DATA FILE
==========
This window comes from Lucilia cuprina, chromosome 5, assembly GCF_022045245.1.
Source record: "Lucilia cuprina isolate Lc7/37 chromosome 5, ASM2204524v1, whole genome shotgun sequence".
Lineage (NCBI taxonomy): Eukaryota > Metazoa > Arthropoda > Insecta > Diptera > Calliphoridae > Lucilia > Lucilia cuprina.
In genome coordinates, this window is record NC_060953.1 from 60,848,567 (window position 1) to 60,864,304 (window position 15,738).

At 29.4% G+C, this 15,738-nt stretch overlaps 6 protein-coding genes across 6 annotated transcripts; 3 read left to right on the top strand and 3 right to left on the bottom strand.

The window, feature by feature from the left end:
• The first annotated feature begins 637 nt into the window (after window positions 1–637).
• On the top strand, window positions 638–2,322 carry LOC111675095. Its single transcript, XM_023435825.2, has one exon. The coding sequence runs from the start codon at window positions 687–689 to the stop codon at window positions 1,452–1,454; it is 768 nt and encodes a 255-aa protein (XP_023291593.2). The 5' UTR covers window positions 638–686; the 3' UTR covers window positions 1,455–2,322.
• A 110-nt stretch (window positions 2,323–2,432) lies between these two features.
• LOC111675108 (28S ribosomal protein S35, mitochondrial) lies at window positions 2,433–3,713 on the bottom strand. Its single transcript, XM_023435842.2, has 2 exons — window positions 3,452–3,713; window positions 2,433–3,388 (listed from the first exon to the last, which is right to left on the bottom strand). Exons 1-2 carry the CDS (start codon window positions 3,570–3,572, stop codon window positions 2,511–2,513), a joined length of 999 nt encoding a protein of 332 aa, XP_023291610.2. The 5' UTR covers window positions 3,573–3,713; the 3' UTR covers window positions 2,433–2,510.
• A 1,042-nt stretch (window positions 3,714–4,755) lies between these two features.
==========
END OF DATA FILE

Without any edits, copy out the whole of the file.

This window comes from Lucilia cuprina, chromosome 5, assembly GCF_022045245.1.
Source record: "Lucilia cuprina isolate Lc7/37 chromosome 5, ASM2204524v1, whole genome shotgun sequence".
Lineage (NCBI taxonomy): Eukaryota > Metazoa > Arthropoda > Insecta > Diptera > Calliphoridae > Lucilia > Lucilia cuprina.
In genome coordinates, this window is record NC_060953.1 from 60,848,567 (window position 1) to 60,864,304 (window position 15,738).

At 29.4% G+C, this 15,738-nt stretch overlaps 6 protein-coding genes across 6 annotated transcripts; 3 read left to right on the top strand and 3 right to left on the bottom strand.

The window, feature by feature from the left end:
• The first annotated feature begins 637 nt into the window (after window positions 1–637).
• On the top strand, window positions 638–2,322 carry LOC111675095. Its single transcript, XM_023435825.2, has one exon. The coding sequence runs from the start codon at window positions 687–689 to the stop codon at window positions 1,452–1,454; it is 768 nt and encodes a 255-aa protein (XP_023291593.2). The 5' UTR covers window positions 638–686; the 3' UTR covers window positions 1,455–2,322.
• A 110-nt stretch (window positions 2,323–2,432) lies between these two features.
• LOC111675108 (28S ribosomal protein S35, mitochondrial) lies at window positions 2,433–3,713 on the bottom strand. Its single transcript, XM_023435842.2, has 2 exons — window positions 3,452–3,713; window positions 2,433–3,388 (listed from the first exon to the last, which is right to left on the bottom strand). Exons 1-2 carry the CDS (start codon window positions 3,570–3,572, stop codon window positions 2,511–2,513), a joined length of 999 nt encoding a protein of 332 aa, XP_023291610.2. The 5' UTR covers window positions 3,573–3,713; the 3' UTR covers window positions 2,433–2,510.
• A 1,042-nt stretch (window positions 3,714–4,755) lies between these two features.